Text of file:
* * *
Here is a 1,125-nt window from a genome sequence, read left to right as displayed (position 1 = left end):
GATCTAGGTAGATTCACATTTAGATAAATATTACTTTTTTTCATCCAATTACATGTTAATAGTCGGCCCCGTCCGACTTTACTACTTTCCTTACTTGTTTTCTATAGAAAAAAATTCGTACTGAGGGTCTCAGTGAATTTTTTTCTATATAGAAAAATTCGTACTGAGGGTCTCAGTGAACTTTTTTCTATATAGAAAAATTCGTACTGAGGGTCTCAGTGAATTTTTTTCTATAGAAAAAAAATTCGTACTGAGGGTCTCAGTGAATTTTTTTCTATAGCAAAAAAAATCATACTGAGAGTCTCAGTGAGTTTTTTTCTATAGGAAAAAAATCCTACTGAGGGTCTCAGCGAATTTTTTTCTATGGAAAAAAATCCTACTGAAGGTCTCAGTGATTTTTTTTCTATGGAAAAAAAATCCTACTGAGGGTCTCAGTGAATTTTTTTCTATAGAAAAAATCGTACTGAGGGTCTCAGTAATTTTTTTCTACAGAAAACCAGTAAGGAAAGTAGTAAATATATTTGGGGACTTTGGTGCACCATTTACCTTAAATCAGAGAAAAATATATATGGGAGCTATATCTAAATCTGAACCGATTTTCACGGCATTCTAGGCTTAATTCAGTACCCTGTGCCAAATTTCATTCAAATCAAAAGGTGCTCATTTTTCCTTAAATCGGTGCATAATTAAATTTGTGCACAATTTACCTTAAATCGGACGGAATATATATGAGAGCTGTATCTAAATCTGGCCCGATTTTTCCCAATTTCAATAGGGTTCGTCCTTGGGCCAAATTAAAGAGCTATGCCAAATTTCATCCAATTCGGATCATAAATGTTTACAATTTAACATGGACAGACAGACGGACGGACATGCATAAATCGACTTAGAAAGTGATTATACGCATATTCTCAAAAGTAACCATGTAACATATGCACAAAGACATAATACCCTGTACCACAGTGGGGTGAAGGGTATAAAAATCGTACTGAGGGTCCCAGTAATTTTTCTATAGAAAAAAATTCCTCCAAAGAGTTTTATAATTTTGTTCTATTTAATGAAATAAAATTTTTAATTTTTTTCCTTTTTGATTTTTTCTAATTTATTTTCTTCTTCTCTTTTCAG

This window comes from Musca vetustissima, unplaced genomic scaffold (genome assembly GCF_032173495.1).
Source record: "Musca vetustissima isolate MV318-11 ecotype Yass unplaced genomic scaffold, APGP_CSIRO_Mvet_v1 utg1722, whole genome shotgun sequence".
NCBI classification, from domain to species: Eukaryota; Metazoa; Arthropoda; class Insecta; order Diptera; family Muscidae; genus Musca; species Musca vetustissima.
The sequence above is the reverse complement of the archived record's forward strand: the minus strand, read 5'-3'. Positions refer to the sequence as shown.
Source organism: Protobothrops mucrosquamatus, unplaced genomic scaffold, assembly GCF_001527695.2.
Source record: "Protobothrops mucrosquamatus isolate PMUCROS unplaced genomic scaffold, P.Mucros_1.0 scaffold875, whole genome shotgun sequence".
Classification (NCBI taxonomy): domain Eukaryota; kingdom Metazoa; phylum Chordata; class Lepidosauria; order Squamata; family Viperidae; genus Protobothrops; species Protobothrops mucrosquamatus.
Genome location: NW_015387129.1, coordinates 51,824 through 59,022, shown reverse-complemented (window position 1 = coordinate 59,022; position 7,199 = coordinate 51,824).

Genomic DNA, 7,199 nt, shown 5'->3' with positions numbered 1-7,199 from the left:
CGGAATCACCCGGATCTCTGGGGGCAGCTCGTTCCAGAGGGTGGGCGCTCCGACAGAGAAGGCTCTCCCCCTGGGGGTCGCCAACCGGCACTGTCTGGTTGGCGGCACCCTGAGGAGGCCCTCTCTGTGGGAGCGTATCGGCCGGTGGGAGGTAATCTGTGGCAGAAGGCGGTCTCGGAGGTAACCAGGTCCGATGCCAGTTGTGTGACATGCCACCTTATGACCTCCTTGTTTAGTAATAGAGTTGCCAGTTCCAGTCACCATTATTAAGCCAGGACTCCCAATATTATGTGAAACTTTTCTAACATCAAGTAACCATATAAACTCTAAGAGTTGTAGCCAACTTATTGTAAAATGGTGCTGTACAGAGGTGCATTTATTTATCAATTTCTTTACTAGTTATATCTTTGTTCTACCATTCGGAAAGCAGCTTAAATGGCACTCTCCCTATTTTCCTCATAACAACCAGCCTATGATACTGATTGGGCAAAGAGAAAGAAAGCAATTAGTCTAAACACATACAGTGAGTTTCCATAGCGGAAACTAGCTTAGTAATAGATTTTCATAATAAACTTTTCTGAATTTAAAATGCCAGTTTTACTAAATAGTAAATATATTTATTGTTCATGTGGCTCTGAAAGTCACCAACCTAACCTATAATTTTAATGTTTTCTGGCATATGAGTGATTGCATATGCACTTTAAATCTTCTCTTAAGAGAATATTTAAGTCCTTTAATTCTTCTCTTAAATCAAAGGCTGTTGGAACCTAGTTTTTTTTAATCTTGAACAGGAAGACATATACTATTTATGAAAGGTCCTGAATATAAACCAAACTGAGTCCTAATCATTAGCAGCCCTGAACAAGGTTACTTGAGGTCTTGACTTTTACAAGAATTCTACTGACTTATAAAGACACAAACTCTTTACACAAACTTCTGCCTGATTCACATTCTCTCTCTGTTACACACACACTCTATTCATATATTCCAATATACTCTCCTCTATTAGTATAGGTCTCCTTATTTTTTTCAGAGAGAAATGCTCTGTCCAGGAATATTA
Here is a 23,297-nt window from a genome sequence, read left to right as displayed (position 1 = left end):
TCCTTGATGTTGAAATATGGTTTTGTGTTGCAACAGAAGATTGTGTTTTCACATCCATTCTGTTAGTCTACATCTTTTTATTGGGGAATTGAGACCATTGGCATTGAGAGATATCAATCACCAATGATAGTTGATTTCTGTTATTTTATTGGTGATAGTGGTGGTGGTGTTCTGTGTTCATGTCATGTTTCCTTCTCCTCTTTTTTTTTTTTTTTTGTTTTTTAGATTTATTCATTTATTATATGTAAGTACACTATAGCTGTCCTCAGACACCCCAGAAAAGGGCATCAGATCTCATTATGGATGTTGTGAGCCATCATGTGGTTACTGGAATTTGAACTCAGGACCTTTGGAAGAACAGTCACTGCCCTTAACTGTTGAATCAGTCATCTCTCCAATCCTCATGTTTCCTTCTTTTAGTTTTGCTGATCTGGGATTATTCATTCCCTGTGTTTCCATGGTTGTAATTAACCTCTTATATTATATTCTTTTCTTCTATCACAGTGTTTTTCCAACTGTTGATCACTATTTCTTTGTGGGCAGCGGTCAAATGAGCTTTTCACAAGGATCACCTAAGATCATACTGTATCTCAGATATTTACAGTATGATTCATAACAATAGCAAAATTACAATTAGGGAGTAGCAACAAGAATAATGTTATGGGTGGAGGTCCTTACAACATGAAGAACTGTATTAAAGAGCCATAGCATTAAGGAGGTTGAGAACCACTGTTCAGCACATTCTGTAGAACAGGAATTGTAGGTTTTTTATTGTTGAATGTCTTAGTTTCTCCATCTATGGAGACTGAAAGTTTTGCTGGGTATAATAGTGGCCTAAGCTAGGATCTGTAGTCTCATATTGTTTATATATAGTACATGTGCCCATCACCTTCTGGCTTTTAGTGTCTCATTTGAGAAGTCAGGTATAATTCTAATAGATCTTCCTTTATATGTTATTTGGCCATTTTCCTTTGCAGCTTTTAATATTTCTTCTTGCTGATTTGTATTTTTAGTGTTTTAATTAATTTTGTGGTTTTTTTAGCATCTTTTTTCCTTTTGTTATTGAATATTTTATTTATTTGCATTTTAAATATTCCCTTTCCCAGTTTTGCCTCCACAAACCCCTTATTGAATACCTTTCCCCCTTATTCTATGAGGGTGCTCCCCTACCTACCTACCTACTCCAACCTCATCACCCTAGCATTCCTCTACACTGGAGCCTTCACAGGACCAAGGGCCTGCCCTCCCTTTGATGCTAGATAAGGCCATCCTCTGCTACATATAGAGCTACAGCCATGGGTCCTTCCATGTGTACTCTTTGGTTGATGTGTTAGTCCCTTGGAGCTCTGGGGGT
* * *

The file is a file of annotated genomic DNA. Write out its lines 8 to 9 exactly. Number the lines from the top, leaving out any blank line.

Source record: "Protobothrops mucrosquamatus isolate PMUCROS unplaced genomic scaffold, P.Mucros_1.0 scaffold875, whole genome shotgun sequence".
Classification (NCBI taxonomy): domain Eukaryota; kingdom Metazoa; phylum Chordata; class Lepidosauria; order Squamata; family Viperidae; genus Protobothrops; species Protobothrops mucrosquamatus.